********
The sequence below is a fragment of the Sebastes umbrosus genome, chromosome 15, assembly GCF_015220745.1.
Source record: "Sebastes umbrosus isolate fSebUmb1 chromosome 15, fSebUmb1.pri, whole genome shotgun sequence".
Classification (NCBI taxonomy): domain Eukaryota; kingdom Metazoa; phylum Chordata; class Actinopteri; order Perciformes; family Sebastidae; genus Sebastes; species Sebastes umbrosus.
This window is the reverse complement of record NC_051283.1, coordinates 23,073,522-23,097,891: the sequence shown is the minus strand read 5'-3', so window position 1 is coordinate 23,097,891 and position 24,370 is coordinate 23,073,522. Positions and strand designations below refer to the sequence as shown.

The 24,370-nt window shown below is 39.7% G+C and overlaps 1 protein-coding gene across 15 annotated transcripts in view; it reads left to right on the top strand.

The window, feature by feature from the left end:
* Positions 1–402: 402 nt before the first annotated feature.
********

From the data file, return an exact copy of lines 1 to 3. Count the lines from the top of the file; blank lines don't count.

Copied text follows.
The sequence below is a fragment of the Sebastes umbrosus genome, chromosome 15, assembly GCF_015220745.1.
Source record: "Sebastes umbrosus isolate fSebUmb1 chromosome 15, fSebUmb1.pri, whole genome shotgun sequence".
Classification (NCBI taxonomy): domain Eukaryota; kingdom Metazoa; phylum Chordata; class Actinopteri; order Perciformes; family Sebastidae; genus Sebastes; species Sebastes umbrosus.